02 Dec For the Biden Presidency, Promoting Human Rights in Asia Aligns Well with US Strategic Interests
[Gregory S. Gordon is a Professor of Law at the Chinese University of Hong Kong Faculty of Law.]
From a foreign policy perspective, many see the passing of the US executive mantle from Donald J. Trump to Joseph R. Biden as a chance to revive America’s badly tarnished brand on the international stage. In seemingly ego-driven fits and starts, and almost as frequently as he churlishly cycled through cabinet officials and advisers, Trump frayed long-term strategic alliances, called into question and/or abandoned military pledges, berated longtime democratic friends and fawned over traditionally anti-democratic foes. Thanks to his “America First” doctrine, the US has become more isolated and less influential across the planet.
So, in taking over the presidency, Joe Biden’s work is cut out for him. He must get down to the basics and repair tattered relationships, reassert strategic interests and revivify hard and soft power. It is tempting to think that the enormity of the challenge would exclude focusing on an issue that is often marginalized as peripheral: human rights. But such a narrow approach to fixing American foreign policy would be problematic. Nowhere is this more evidently true than in the strategic hub of Asia.
The far-flung continent was a priority of President Barack Obama, whose famous “pivot to Asia” included “six key lines of action”: strengthening bilateral security alliances; deepening our working relationships with emerging powers, including with China; engaging with regional multilateral institutions; expanding trade and investment; forging a broad-based military presence; and advancing democracy and human rights. Clearly, promoting human rights was considered integral to a broader, and interconnected, nucleus of US strategic interests in the region and it can be again.
So how, in more specific terms, can promotion of human rights in a Biden presidency align with broader US objectives in Asia? In order to answer this question, I believe it is important that human rights not be considered monolithically, but rather in terms of the “three generations” framework: First Generation rights (or negative rights, i.e. those that constrain governments from inflicting harm on their citizens and traditionally include liberties such as freedom from torture and extrajudicial killing); Second Generation rights (or positive rights, i.e., those that require governments to provide certain social and economic benefits to their citizens, such as healthcare and good working conditions; and Third Generation rights (or solidarity rights, i.e., those that require governments to respect the rights of people collectively, such as the right to a clean environment, peace or self-determination).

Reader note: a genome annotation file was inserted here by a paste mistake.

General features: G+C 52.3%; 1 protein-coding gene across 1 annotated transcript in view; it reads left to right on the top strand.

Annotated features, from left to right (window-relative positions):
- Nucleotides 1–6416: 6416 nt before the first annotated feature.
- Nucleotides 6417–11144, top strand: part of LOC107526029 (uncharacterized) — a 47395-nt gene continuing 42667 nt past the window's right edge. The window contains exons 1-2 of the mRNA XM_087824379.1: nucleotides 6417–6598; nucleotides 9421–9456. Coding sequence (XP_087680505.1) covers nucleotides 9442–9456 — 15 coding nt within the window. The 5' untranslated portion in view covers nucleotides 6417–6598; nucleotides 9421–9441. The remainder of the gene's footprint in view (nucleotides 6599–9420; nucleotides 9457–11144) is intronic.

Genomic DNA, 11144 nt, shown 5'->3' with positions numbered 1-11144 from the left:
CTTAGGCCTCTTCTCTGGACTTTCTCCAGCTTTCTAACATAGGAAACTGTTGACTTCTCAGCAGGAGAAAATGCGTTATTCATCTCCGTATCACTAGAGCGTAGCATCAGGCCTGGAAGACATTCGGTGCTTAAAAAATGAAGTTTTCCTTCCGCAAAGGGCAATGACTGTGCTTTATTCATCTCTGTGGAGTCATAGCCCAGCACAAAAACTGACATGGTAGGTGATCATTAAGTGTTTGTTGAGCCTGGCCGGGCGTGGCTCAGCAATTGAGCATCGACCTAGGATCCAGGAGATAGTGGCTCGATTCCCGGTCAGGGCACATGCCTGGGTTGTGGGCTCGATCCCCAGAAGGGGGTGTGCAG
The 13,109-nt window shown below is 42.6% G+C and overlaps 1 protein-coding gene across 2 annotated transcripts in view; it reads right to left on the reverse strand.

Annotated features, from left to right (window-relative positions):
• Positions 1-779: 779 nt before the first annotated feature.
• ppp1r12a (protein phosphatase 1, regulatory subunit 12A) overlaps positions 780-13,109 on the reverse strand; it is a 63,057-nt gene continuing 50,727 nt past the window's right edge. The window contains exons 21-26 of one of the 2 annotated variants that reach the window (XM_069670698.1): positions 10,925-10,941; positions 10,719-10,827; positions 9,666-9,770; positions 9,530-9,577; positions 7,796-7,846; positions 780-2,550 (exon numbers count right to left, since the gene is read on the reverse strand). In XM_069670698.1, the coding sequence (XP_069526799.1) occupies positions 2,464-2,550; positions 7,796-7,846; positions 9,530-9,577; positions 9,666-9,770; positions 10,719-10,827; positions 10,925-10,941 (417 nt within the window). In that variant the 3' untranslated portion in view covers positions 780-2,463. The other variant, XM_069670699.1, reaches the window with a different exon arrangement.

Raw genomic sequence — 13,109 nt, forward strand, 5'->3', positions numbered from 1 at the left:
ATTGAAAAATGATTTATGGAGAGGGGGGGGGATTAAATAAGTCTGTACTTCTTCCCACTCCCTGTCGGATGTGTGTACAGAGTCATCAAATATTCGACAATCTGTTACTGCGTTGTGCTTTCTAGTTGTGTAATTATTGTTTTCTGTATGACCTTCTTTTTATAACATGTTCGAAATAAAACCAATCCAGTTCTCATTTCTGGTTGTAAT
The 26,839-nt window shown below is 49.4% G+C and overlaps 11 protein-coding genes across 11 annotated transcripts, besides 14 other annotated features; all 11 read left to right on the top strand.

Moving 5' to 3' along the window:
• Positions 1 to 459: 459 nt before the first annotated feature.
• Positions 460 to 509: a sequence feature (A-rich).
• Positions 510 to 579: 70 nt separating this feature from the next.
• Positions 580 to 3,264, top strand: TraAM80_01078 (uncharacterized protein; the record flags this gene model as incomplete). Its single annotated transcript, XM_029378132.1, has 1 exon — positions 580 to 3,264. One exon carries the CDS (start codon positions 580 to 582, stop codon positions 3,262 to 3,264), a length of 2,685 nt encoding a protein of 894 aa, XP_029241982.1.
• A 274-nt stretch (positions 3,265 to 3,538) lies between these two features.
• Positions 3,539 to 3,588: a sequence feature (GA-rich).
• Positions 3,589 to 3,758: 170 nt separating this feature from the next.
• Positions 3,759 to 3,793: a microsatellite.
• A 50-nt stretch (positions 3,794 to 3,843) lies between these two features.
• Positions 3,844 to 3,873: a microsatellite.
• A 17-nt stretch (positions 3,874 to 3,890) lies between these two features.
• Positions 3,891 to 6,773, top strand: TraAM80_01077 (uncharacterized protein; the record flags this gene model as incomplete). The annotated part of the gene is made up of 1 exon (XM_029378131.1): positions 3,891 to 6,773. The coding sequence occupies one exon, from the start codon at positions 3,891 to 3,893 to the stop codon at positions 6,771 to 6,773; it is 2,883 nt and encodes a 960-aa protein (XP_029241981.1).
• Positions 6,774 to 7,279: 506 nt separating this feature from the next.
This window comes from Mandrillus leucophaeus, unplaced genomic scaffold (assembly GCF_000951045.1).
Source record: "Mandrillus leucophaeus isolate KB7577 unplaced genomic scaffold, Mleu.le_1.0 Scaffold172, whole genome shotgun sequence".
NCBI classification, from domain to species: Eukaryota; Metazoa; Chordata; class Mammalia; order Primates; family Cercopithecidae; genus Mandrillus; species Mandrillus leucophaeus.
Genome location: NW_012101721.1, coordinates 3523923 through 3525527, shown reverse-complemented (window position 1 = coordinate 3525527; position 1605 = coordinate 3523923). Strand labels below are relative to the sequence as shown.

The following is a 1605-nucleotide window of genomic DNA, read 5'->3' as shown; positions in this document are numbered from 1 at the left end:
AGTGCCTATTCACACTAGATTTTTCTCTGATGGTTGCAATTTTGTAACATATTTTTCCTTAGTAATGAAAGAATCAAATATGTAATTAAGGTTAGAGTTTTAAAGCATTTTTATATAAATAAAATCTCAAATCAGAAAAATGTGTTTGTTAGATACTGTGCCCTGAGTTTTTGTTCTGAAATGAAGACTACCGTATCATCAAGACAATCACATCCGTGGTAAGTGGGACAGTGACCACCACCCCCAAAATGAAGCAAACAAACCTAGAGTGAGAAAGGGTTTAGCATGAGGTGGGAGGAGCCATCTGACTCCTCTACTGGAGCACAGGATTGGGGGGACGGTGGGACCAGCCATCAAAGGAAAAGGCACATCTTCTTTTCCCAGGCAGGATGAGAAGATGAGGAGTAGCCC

In Asia, President-elect Biden will be able to promote human rights and US interests with respect to each of these “generations.” In some instances, they will overlap. Thus, consider the case of North Korea and its dictator Kim Jong Un. Trump’s policy has been to cozy up to the Hermit Kingdom’s leader, even going so far as to say that the two “fell in love.”. In the meantime, Kim’s promises to dismantle his nuclear weapons program have been the equivalent of “whispering sweet nothings” into Trump’s ear – the program’s development continues, albeit more clandestinely.
In the meantime, Human Rights Watch reports that North Korea remains “one of the [world’s] most repressive” states, where the government commits “crimes against humanity, including extermination, murder, enslavement, torture, imprisonment, rape, and other forms of sexual violence, and forced abortion.” Rather than coddling him, taking a tougher stance with Kim Jong Un, which could include a new sanctions regime, might help advance both First Generation rights (in terms of demanding greater respect for civil/political liberties) as well as Third Generation rights (the collective right to peace via nuclear disarmament). This would be to the advantage of the Biden administration because, per the McCain Institute, “how a regime treats its own people is often indicative of how it will behave in foreign policy, thus getting a government to respect universal values . . . advances US interests . . .”. And the benefit of properly incentivizing the rogue Kim regime to curb the development of its nuclear arsenal, which promotes the Third Generation human right to peace, is self-explanatory.